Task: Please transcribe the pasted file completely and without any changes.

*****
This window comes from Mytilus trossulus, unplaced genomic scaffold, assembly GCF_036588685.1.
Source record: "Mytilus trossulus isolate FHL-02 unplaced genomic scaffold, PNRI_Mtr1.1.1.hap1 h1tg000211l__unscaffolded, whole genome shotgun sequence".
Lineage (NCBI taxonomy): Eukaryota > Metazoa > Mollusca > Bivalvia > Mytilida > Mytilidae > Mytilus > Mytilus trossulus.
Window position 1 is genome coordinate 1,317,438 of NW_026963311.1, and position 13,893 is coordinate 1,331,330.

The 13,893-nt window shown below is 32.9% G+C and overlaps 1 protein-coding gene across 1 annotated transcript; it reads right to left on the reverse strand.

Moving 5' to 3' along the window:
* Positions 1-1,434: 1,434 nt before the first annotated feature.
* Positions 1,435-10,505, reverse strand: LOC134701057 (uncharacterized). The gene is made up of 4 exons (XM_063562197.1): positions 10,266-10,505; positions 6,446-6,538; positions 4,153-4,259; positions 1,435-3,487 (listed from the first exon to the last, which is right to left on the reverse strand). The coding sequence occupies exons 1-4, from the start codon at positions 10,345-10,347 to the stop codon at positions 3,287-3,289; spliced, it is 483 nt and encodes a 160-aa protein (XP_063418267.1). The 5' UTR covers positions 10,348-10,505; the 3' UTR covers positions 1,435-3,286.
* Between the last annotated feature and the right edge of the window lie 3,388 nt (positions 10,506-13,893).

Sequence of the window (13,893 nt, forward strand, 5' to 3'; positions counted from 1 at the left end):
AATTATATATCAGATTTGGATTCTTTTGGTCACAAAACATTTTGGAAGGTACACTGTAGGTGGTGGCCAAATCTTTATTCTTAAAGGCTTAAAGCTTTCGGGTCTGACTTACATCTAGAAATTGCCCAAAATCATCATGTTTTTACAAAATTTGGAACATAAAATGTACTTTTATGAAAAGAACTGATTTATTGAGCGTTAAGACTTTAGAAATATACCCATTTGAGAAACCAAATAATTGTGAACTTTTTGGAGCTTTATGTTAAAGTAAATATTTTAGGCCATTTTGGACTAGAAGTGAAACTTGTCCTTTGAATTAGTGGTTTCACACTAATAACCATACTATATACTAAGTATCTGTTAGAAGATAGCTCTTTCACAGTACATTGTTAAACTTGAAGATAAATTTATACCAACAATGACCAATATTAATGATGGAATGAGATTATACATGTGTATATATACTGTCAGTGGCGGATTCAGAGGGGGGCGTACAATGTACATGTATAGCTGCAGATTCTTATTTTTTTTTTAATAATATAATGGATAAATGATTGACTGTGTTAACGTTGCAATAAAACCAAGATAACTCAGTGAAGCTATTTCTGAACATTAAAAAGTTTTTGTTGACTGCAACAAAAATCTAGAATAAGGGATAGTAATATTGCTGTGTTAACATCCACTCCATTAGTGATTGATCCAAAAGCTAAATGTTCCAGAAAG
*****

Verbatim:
This window comes from Mytilus trossulus, unplaced genomic scaffold, assembly GCF_036588685.1.
Source record: "Mytilus trossulus isolate FHL-02 unplaced genomic scaffold, PNRI_Mtr1.1.1.hap1 h1tg000211l__unscaffolded, whole genome shotgun sequence".
Lineage (NCBI taxonomy): Eukaryota > Metazoa > Mollusca > Bivalvia > Mytilida > Mytilidae > Mytilus > Mytilus trossulus.
Window position 1 is genome coordinate 1,317,438 of NW_026963311.1, and position 13,893 is coordinate 1,331,330.

The 13,893-nt window shown below is 32.9% G+C and overlaps 1 protein-coding gene across 1 annotated transcript; it reads right to left on the reverse strand.

Moving 5' to 3' along the window:
* Positions 1-1,434: 1,434 nt before the first annotated feature.
* Positions 1,435-10,505, reverse strand: LOC134701057 (uncharacterized). The gene is made up of 4 exons (XM_063562197.1): positions 10,266-10,505; positions 6,446-6,538; positions 4,153-4,259; positions 1,435-3,487 (listed from the first exon to the last, which is right to left on the reverse strand). The coding sequence occupies exons 1-4, from the start codon at positions 10,345-10,347 to the stop codon at positions 3,287-3,289; spliced, it is 483 nt and encodes a 160-aa protein (XP_063418267.1). The 5' UTR covers positions 10,348-10,505; the 3' UTR covers positions 1,435-3,286.
* Between the last annotated feature and the right edge of the window lie 3,388 nt (positions 10,506-13,893).

Sequence of the window (13,893 nt, forward strand, 5' to 3'; positions counted from 1 at the left end):
AATTATATATCAGATTTGGATTCTTTTGGTCACAAAACATTTTGGAAGGTACACTGTAGGTGGTGGCCAAATCTTTATTCTTAAAGGCTTAAAGCTTTCGGGTCTGACTTACATCTAGAAATTGCCCAAAATCATCATGTTTTTACAAAATTTGGAACATAAAATGTACTTTTATGAAAAGAACTGATTTATTGAGCGTTAAGACTTTAGAAATATACCCATTTGAGAAACCAAATAATTGTGAACTTTTTGGAGCTTTATGTTAAAGTAAATATTTTAGGCCATTTTGGACTAGAAGTGAAACTTGTCCTTTGAATTAGTGGTTTCACACTAATAACCATACTATATACTAAGTATCTGTTAGAAGATAGCTCTTTCACAGTACATTGTTAAACTTGAAGATAAATTTATACCAACAATGACCAATATTAATGATGGAATGAGATTATACATGTGTATATATACTGTCAGTGGCGGATTCAGAGGGGGGCGTACAATGTACATGTATAGCTGCAGATTCTTATTTTTTTTTTAATAATATAATGGATAAATGATTGACTGTGTTAACGTTGCAATAAAACCAAGATAACTCAGTGAAGCTATTTCTGAACATTAAAAAGTTTTTGTTGACTGCAACAAAAATCTAGAATAAGGGATAGTAATATTGCTGTGTTAACATCCACTCCATTAGTGATTGATCCAAAAGCTAAATGTTCCAGAAAG